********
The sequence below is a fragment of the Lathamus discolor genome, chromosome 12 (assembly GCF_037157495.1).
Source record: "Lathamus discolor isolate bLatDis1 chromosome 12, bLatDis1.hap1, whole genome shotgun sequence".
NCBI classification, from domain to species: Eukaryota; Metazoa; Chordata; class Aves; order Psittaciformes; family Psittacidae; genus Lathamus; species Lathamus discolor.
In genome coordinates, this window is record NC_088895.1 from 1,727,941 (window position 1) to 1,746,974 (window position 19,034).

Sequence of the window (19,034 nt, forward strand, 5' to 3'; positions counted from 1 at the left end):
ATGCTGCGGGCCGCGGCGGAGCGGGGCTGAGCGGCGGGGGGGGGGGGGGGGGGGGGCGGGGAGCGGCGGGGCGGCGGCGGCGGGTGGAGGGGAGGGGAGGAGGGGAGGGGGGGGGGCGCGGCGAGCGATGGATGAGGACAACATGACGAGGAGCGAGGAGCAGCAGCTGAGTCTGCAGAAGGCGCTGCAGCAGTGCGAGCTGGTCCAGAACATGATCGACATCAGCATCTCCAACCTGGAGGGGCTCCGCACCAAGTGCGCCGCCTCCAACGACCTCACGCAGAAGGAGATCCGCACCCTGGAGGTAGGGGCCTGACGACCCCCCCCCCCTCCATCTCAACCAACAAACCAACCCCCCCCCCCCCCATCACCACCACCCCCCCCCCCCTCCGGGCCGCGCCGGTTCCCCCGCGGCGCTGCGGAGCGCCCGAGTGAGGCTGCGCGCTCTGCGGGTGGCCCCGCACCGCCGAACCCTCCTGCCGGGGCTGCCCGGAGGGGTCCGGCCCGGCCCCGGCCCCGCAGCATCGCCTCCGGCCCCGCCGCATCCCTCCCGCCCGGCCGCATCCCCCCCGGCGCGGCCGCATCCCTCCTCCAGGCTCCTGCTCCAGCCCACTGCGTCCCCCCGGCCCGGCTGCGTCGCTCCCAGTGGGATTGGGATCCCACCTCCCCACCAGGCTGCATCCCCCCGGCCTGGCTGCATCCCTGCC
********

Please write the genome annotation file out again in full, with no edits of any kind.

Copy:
The sequence below is a fragment of the Lathamus discolor genome, chromosome 12 (assembly GCF_037157495.1).
Source record: "Lathamus discolor isolate bLatDis1 chromosome 12, bLatDis1.hap1, whole genome shotgun sequence".
NCBI classification, from domain to species: Eukaryota; Metazoa; Chordata; class Aves; order Psittaciformes; family Psittacidae; genus Lathamus; species Lathamus discolor.
In genome coordinates, this window is record NC_088895.1 from 1,727,941 (window position 1) to 1,746,974 (window position 19,034).

Sequence of the window (19,034 nt, forward strand, 5' to 3'; positions counted from 1 at the left end):
ATGCTGCGGGCCGCGGCGGAGCGGGGCTGAGCGGCGGGGGGGGGGGGGGGGGGGGGCGGGGAGCGGCGGGGCGGCGGCGGCGGGTGGAGGGGAGGGGAGGAGGGGAGGGGGGGGGGCGCGGCGAGCGATGGATGAGGACAACATGACGAGGAGCGAGGAGCAGCAGCTGAGTCTGCAGAAGGCGCTGCAGCAGTGCGAGCTGGTCCAGAACATGATCGACATCAGCATCTCCAACCTGGAGGGGCTCCGCACCAAGTGCGCCGCCTCCAACGACCTCACGCAGAAGGAGATCCGCACCCTGGAGGTAGGGGCCTGACGACCCCCCCCCCCTCCATCTCAACCAACAAACCAACCCCCCCCCCCCCCATCACCACCACCCCCCCCCCCCTCCGGGCCGCGCCGGTTCCCCCGCGGCGCTGCGGAGCGCCCGAGTGAGGCTGCGCGCTCTGCGGGTGGCCCCGCACCGCCGAACCCTCCTGCCGGGGCTGCCCGGAGGGGTCCGGCCCGGCCCCGGCCCCGCAGCATCGCCTCCGGCCCCGCCGCATCCCTCCCGCCCGGCCGCATCCCCCCCGGCGCGGCCGCATCCCTCCTCCAGGCTCCTGCTCCAGCCCACTGCGTCCCCCCGGCCCGGCTGCGTCGCTCCCAGTGGGATTGGGATCCCACCTCCCCACCAGGCTGCATCCCCCCGGCCTGGCTGCATCCCTGCC